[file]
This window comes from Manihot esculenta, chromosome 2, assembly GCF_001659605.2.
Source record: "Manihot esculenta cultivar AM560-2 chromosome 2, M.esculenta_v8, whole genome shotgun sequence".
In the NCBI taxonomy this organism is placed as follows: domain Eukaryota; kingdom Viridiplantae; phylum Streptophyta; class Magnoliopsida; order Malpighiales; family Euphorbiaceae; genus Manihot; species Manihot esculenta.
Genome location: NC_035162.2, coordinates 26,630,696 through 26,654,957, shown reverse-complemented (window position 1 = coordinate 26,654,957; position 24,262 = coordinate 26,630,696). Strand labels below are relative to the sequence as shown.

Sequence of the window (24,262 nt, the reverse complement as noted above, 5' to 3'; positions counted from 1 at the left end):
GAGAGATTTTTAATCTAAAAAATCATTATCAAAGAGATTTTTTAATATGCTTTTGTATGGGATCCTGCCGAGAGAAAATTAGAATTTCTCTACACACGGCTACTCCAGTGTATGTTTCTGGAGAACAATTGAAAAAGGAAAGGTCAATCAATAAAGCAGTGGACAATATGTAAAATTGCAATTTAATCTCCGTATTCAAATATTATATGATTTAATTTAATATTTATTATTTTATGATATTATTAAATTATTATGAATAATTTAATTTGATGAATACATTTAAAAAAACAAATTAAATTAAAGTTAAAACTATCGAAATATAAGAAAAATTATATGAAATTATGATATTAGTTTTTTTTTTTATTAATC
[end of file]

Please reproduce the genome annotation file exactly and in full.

This window comes from Manihot esculenta, chromosome 2, assembly GCF_001659605.2.
Source record: "Manihot esculenta cultivar AM560-2 chromosome 2, M.esculenta_v8, whole genome shotgun sequence".
In the NCBI taxonomy this organism is placed as follows: domain Eukaryota; kingdom Viridiplantae; phylum Streptophyta; class Magnoliopsida; order Malpighiales; family Euphorbiaceae; genus Manihot; species Manihot esculenta.
Genome location: NC_035162.2, coordinates 26,630,696 through 26,654,957, shown reverse-complemented (window position 1 = coordinate 26,654,957; position 24,262 = coordinate 26,630,696). Strand labels below are relative to the sequence as shown.

Sequence of the window (24,262 nt, the reverse complement as noted above, 5' to 3'; positions counted from 1 at the left end):
GAGAGATTTTTAATCTAAAAAATCATTATCAAAGAGATTTTTTAATATGCTTTTGTATGGGATCCTGCCGAGAGAAAATTAGAATTTCTCTACACACGGCTACTCCAGTGTATGTTTCTGGAGAACAATTGAAAAAGGAAAGGTCAATCAATAAAGCAGTGGACAATATGTAAAATTGCAATTTAATCTCCGTATTCAAATATTATATGATTTAATTTAATATTTATTATTTTATGATATTATTAAATTATTATGAATAATTTAATTTGATGAATACATTTAAAAAAACAAATTAAATTAAAGTTAAAACTATCGAAATATAAGAAAAATTATATGAAATTATGATATTAGTTTTTTTTTTTATTAATC